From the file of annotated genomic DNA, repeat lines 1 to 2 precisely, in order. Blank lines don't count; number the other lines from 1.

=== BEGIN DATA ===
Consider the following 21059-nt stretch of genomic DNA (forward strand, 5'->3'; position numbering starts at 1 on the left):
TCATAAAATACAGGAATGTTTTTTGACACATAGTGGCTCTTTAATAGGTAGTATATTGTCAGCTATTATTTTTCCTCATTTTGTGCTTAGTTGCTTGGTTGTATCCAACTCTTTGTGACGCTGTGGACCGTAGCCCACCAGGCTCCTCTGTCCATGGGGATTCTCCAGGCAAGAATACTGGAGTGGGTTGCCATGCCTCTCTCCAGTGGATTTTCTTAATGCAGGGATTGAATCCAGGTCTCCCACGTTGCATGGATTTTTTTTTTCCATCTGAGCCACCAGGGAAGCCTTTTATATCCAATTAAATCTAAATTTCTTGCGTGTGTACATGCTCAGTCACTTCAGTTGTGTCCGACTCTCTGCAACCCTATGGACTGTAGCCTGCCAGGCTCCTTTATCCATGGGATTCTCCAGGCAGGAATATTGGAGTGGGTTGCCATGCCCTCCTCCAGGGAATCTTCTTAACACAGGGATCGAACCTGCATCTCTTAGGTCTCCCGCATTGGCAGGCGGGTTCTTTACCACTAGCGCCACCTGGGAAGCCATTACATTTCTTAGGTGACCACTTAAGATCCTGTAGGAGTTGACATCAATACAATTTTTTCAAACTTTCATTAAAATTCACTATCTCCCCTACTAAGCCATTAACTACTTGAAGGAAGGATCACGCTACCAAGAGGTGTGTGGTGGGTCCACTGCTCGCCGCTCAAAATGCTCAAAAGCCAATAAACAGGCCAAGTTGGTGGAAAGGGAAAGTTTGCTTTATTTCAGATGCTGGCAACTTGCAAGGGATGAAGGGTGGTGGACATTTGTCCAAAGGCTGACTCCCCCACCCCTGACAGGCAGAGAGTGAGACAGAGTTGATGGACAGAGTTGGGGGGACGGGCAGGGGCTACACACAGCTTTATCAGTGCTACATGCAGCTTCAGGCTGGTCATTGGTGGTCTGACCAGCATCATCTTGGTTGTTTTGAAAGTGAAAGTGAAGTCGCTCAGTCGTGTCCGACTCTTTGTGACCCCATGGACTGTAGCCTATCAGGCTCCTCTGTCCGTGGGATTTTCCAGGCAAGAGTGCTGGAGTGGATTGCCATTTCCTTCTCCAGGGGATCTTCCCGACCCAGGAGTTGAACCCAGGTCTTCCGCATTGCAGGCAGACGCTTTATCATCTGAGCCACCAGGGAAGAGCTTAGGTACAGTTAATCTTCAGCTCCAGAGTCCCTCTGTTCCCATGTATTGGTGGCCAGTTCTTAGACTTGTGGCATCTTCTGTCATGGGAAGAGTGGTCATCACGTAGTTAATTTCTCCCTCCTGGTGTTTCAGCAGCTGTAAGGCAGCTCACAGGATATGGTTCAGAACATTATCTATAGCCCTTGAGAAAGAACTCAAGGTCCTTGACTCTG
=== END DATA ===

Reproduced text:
Consider the following 21059-nt stretch of genomic DNA (forward strand, 5'->3'; position numbering starts at 1 on the left):
TCATAAAATACAGGAATGTTTTTTGACACATAGTGGCTCTTTAATAGGTAGTATATTGTCAGCTATTATTTTTCCTCATTTTGTGCTTAGTTGCTTGGTTGTATCCAACTCTTTGTGACGCTGTGGACCGTAGCCCACCAGGCTCCTCTGTCCATGGGGATTCTCCAGGCAAGAATACTGGAGTGGGTTGCCATGCCTCTCTCCAGTGGATTTTCTTAATGCAGGGATTGAATCCAGGTCTCCCACGTTGCATGGATTTTTTTTTTCCATCTGAGCCACCAGGGAAGCCTTTTATATCCAATTAAATCTAAATTTCTTGCGTGTGTACATGCTCAGTCACTTCAGTTGTGTCCGACTCTCTGCAACCCTATGGACTGTAGCCTGCCAGGCTCCTTTATCCATGGGATTCTCCAGGCAGGAATATTGGAGTGGGTTGCCATGCCCTCCTCCAGGGAATCTTCTTAACACAGGGATCGAACCTGCATCTCTTAGGTCTCCCGCATTGGCAGGCGGGTTCTTTACCACTAGCGCCACCTGGGAAGCCATTACATTTCTTAGGTGACCACTTAAGATCCTGTAGGAGTTGACATCAATACAATTTTTTCAAACTTTCATTAAAATTCACTATCTCCCCTACTAAGCCATTAACTACTTGAAGGAAGGATCACGCTACCAAGAGGTGTGTGGTGGGTCCACTGCTCGCCGCTCAAAATGCTCAAAAGCCAATAAACAGGCCAAGTTGGTGGAAAGGGAAAGTTTGCTTTATTTCAGATGCTGGCAACTTGCAAGGGATGAAGGGTGGTGGACATTTGTCCAAAGGCTGACTCCCCCACCCCTGACAGGCAGAGAGTGAGACAGAGTTGATGGACAGAGTTGGGGGGACGGGCAGGGGCTACACACAGCTTTATCAGTGCTACATGCAGCTTCAGGCTGGTCATTGGTGGTCTGACCAGCATCATCTTGGTTGTTTTGAAAGTGAAAGTGAAGTCGCTCAGTCGTGTCCGACTCTTTGTGACCCCATGGACTGTAGCCTATCAGGCTCCTCTGTCCGTGGGATTTTCCAGGCAAGAGTGCTGGAGTGGATTGCCATTTCCTTCTCCAGGGGATCTTCCCGACCCAGGAGTTGAACCCAGGTCTTCCGCATTGCAGGCAGACGCTTTATCATCTGAGCCACCAGGGAAGAGCTTAGGTACAGTTAATCTTCAGCTCCAGAGTCCCTCTGTTCCCATGTATTGGTGGCCAGTTCTTAGACTTGTGGCATCTTCTGTCATGGGAAGAGTGGTCATCACGTAGTTAATTTCTCCCTCCTGGTGTTTCAGCAGCTGTAAGGCAGCTCACAGGATATGGTTCAGAACATTATCTATAGCCCTTGAGAAAGAACTCAAGGTCCTTGACTCTG